What else was on the mood board for Brae when you and Jules were talking about it in 2013? What landed and what didn’t?
Honestly, we pretty much ended up in what we consider to be the perfect place for this type of restaurant and for us also as a family. And we’ve been happy to watch something grow so organically with no certain end game in sight.

Was there anything you wish you’d allotted more time to, looking at it in hindsight?
I think it’s easy to simply wish you had more money, to have afforded more things. We are who we are because of a whole life to date. How far back do you go and to what detail do you look at that past? I try to look forward.

What about the things you worried about at the time that didn’t actually really matter in the end?
Probably when the compost caught fire at around midnight during the first week or so that we were open. We were new to town, didn’t really know anyone yet, and after calling 000 in a panic, nine CFA trucks, utes and vans turned up, put the fire out, introduced themselves, drank a few stubbies, gave me a lecture about ‘bloody compost and organics’ causing fires, wished me all the best and then all took off into the night.

Any advice for a young couple like the Hunter-Bagnatos of 10 years ago looking to do their own thing in country Victoria?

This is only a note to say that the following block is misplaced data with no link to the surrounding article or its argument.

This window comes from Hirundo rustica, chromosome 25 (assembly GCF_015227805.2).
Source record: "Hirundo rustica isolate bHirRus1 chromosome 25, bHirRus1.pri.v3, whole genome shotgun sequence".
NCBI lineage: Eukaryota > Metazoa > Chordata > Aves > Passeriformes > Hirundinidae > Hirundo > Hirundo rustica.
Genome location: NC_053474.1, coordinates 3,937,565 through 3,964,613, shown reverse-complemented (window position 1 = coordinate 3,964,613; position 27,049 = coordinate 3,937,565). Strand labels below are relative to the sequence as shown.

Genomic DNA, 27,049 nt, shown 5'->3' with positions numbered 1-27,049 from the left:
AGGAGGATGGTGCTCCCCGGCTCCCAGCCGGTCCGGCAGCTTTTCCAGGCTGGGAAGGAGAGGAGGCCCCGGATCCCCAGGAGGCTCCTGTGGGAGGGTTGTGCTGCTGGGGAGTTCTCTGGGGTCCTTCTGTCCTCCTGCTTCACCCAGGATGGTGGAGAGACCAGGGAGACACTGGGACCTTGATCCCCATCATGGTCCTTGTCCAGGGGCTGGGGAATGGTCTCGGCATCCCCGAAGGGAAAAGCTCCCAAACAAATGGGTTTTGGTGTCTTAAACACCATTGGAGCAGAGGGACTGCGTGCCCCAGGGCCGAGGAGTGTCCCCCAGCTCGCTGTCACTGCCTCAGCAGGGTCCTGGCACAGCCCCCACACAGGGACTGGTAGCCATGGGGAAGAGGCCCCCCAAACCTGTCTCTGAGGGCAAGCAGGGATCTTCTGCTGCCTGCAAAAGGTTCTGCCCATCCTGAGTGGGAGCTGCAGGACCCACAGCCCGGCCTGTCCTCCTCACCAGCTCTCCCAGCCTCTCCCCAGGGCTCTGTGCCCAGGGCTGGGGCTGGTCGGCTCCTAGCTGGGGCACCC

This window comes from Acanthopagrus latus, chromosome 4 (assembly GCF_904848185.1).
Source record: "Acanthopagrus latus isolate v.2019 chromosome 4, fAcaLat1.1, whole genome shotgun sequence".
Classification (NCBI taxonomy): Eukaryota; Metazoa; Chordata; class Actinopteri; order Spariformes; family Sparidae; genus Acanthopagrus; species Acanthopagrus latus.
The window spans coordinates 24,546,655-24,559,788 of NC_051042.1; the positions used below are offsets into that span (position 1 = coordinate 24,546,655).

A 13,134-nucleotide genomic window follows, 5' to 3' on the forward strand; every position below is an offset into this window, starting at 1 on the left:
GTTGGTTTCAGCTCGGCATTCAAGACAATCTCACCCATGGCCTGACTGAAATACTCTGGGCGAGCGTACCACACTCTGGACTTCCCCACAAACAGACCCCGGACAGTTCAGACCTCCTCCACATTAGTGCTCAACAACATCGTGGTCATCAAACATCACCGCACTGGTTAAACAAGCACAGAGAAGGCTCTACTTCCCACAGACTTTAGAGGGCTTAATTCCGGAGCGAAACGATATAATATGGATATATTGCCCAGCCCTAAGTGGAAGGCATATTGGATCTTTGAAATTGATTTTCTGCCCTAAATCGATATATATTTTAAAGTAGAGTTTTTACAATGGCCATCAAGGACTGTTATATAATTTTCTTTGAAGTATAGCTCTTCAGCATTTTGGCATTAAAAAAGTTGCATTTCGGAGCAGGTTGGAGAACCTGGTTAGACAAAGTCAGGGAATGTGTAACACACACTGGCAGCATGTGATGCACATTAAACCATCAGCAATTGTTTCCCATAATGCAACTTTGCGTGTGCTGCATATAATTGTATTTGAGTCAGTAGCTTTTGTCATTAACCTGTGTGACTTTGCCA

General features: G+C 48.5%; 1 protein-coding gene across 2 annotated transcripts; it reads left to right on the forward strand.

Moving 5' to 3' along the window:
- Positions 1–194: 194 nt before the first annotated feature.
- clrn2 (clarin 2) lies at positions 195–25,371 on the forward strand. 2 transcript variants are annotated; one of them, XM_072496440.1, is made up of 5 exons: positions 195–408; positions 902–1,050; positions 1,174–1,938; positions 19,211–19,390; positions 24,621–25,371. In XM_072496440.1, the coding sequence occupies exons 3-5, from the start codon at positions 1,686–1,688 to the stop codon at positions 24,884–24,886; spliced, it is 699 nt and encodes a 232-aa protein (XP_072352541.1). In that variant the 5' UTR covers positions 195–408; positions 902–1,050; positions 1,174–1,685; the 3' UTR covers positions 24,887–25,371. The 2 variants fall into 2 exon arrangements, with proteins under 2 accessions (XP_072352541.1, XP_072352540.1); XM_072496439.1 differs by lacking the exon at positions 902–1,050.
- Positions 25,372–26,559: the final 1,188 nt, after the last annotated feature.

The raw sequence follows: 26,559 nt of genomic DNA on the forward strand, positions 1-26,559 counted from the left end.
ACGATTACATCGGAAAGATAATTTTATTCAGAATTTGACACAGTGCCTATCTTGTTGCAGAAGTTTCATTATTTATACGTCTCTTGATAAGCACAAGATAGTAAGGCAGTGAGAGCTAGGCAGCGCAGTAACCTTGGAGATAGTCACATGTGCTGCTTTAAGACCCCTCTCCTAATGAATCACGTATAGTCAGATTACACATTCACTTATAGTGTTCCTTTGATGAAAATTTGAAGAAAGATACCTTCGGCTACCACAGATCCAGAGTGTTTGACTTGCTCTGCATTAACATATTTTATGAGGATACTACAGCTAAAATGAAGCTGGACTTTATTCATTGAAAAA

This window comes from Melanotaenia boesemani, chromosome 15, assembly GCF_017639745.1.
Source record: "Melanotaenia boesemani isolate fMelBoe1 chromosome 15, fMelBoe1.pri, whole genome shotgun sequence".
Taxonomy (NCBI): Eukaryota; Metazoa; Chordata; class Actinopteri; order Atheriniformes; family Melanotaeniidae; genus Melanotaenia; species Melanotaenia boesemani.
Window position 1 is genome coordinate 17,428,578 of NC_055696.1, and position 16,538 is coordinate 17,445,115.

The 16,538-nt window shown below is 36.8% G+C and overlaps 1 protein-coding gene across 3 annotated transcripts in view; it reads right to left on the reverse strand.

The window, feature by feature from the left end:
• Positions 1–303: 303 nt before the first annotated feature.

Do your homework. Write realistic business plans. Be prepared to work like a mofo. Restaurants are for recreation.

What’ve been the best bits of these 10 years of Brae?
Connecting with our guests – particularly with our many, many repeat and multi-repeat guests. Personal growth. An opportunity to play on a world stage – giving both Australian and international guests a world-class restaurant experience on a back road in Birregurra and watching our team members develop and grow professionally, and now especially seeing many of them go on to do nice things for themselves. I hope there is some feeling out there that Brae is a place where it’s possible to learn to play with impeccably high standards.

What will things look like when Brae turns 20?
I hope there’s still a place for restaurants of detail, care and craft and that there are restaurants out there full of people pushing our industry forward into places we haven’t been yet. I hope the latest trees we planted this year are 10 years older.

Brae, 4285 Cape Otway Rd, Birregurra, Vic, (03) 3 5236 2226, braerestaurant.com